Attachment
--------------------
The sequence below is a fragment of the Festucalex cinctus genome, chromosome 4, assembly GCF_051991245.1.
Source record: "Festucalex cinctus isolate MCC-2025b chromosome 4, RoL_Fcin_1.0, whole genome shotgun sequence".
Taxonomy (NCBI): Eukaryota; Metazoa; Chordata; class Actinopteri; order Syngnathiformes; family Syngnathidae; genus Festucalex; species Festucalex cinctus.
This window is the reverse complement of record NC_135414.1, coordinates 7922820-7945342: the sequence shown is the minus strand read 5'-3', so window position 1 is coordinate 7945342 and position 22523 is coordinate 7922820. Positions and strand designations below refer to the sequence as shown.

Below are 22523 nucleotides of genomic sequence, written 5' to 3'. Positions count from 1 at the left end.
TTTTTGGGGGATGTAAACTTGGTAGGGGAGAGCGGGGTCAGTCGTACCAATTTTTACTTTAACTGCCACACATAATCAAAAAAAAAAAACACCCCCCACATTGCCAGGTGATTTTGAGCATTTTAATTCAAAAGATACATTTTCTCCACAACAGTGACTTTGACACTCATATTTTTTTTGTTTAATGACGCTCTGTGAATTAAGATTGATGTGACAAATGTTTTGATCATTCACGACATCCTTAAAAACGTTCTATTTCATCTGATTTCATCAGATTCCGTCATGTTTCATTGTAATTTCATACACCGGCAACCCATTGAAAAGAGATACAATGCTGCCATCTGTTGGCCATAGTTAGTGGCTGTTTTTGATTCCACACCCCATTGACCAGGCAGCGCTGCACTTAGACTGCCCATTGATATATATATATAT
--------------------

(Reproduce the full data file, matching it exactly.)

The sequence below is a fragment of the Festucalex cinctus genome, chromosome 4, assembly GCF_051991245.1.
Source record: "Festucalex cinctus isolate MCC-2025b chromosome 4, RoL_Fcin_1.0, whole genome shotgun sequence".
Taxonomy (NCBI): Eukaryota; Metazoa; Chordata; class Actinopteri; order Syngnathiformes; family Syngnathidae; genus Festucalex; species Festucalex cinctus.
This window is the reverse complement of record NC_135414.1, coordinates 7922820-7945342: the sequence shown is the minus strand read 5'-3', so window position 1 is coordinate 7945342 and position 22523 is coordinate 7922820. Positions and strand designations below refer to the sequence as shown.

Below are 22523 nucleotides of genomic sequence, written 5' to 3'. Positions count from 1 at the left end.
TTTTTGGGGGATGTAAACTTGGTAGGGGAGAGCGGGGTCAGTCGTACCAATTTTTACTTTAACTGCCACACATAATCAAAAAAAAAAAACACCCCCCACATTGCCAGGTGATTTTGAGCATTTTAATTCAAAAGATACATTTTCTCCACAACAGTGACTTTGACACTCATATTTTTTTTGTTTAATGACGCTCTGTGAATTAAGATTGATGTGACAAATGTTTTGATCATTCACGACATCCTTAAAAACGTTCTATTTCATCTGATTTCATCAGATTCCGTCATGTTTCATTGTAATTTCATACACCGGCAACCCATTGAAAAGAGATACAATGCTGCCATCTGTTGGCCATAGTTAGTGGCTGTTTTTGATTCCACACCCCATTGACCAGGCAGCGCTGCACTTAGACTGCCCATTGATATATATATATAT